Saturday, November 03, 2007

'Sound of bat hitting ball is still a special feeling'

Sachin Tendulkar has dismissed speculation that he is thinking of retiring from one-day cricket or cutting down on the amount of ODIs to ensure a longer Test career. In an interview with the Times of India, the 34-year-old Tendulkar discussed a number of issues, from the challenges ahead against Pakistan and Australia to a look at his own fitness and form.

On the question of quitting the one-day game, Tendulkar was emphatic he had no such plans. "I have honestly not thought about the fact that I only need to play one version of the game to play the other longer. I am enjoying whatever I am doing at the moment. The moment I feel I am not enjoying myself, I will start thinking about it.

"I think I still like to do a lot of things on the cricket field. When I am bowling, I would want to do something more, surprise the batsman, beat him with a little bit of extra seam or some spin or whatever I am doing. That excitement is something else. Even today when I do that I feel happy. When you hit a cover drive, a straight drive or a cut, the feeling touches your soul. The sound of bat hitting the ball, even hitting it exactly where you want to do it, those feelings are special. I enjoy that feeling, I live for it."

Plenty has been written about his inability to dominate attacks in the last few years, but Tendulkar saw it differently, saying he is now more adept at shaping his game according to the needs of the situation.

"My batting has changed for the good, I would like to believe. I won't be able to pinpoint but I know when I go out in the middle now I do things a little differently, things I was not able to do earlier. You continue to raise that bar, to get better. I definitely feel there have been a lot of changes; my shot-selection has improved, I have more options now. If somebody is bowling a particular ball, maybe earlier I had only one or two options; now I may have four or even five options. And I am able to pick the best option for that particular moment and I go for it."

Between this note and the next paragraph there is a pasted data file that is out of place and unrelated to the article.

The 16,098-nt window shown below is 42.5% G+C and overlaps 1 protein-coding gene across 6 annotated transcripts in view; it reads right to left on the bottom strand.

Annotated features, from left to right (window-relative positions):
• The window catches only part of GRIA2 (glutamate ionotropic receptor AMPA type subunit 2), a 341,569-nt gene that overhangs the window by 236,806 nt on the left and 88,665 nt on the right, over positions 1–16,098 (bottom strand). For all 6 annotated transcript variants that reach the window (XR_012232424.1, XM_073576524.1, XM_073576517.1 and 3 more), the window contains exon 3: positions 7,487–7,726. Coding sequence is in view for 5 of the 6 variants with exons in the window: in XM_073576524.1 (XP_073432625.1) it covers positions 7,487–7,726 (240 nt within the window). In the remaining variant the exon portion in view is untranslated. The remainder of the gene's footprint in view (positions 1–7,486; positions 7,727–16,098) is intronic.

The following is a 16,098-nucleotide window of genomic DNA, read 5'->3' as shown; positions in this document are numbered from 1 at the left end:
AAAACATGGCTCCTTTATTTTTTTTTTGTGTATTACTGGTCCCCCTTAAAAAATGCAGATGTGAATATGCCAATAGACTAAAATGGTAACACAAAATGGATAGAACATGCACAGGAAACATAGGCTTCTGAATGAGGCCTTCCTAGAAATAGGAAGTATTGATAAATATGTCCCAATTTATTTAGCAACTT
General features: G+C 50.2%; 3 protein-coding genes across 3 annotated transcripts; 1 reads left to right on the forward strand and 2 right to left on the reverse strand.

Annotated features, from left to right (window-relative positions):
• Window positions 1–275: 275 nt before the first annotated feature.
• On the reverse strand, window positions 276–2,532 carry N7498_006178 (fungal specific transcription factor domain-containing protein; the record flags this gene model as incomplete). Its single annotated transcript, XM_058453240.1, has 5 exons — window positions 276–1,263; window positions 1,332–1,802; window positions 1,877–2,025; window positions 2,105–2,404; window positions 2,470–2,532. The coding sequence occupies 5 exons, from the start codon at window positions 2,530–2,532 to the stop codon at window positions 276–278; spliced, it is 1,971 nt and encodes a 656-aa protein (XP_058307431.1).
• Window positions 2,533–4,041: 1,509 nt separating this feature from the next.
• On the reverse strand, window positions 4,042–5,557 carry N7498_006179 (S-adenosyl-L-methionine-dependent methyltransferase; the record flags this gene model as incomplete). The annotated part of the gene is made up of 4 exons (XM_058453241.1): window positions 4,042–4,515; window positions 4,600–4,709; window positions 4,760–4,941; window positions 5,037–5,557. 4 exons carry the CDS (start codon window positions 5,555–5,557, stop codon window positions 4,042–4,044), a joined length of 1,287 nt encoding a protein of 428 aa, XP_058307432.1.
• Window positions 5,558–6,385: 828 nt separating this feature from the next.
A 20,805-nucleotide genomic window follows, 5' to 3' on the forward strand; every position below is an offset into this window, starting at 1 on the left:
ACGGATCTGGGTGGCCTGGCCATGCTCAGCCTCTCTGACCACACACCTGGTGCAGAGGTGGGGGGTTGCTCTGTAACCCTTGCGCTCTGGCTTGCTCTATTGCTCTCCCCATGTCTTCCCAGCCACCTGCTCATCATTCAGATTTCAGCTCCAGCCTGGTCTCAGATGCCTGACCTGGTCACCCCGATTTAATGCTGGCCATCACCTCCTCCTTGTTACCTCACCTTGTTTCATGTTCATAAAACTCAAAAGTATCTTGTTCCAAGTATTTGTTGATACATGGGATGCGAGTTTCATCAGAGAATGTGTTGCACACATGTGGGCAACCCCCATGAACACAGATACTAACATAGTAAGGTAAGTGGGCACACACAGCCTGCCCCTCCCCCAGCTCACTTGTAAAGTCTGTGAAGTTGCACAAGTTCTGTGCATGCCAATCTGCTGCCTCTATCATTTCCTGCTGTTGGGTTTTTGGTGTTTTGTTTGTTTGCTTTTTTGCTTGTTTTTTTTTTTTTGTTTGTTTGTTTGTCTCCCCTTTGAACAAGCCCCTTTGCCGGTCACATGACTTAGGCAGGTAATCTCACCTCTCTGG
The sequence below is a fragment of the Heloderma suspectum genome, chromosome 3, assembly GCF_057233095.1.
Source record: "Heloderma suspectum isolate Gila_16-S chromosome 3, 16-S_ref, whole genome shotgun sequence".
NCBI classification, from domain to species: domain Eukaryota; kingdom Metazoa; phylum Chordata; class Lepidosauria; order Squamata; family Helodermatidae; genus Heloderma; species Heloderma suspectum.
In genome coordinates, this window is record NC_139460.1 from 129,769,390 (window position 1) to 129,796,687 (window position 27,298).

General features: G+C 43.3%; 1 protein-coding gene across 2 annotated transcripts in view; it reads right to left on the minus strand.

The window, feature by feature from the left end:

He also spoke at length about his battles with James Anderson and Ryan Sidebottom during the Tests against England earlier this year to illustrate the fact that he had improved in his ability to mould his batting to suit the needs of the team.

"I thought on both the occasions I went in to bat at the most crucial moments in the Test matches," he said. In the second match at Old Trafford, Tendulkar overcame a terrific spell by Sidebottom, getting beaten several times and hardly scoring a run off him. "If I had lost my wicket at that stage, we would have been on the back foot. Even the result might have been different. I am not saying the batsmen behind me would not have done the job, but we would have been under more pressure. At that particular stage it was important that we didn't lose any wicket. Just play out that spell and gradually start building our innings again." Tendulkar finally fell for 91, but by then India were in command at 342 for 4, and a platform had been set for a huge first-innings lead.

Sachin Tendulkar avoids yet another bouncer on the first day of the Oval Test © Getty Images
In the next game, at The Oval, Anderson tested him with several short deliveries on the first day but Tendulkar refused to be baited into playing the pull or hook and instead took several blows to his body. "That evening spell [by Anderson] was very crucial. I thought if I could just hang in there it would put us in a better position.

"[The body blows] were all intentional. I though that was the best way of playing at that point. He was trying to intimidate me and I said fine, 'try it as long as you want'. I had basically used a different technique, a different approach to overcome it. I don't know how to express this but I was like 'if you are going to do this I will handle it like this'.

Tendulkar also explained why he didn't try to hook. "They had fielders there for that specific shot and if I mistimed even one shot they would have been successful in their plan. And I wasn't going to let that happen. Here it is not a battle between Anderson and me; it is about the team. I was looking at the big picture all the time. I knew he won't be able to go on and on with that line and length. And that's exactly how it worked out. Later on when the other batters came on, the pressure had eased out.

"Probably ten years ago I would have played my strokes, tried to dominate. I didn't mind not doing it that time." Anderson did eventually dismiss Tendulkar, but not before he had made 82 and put India on the road for a sizeable first-innings total.

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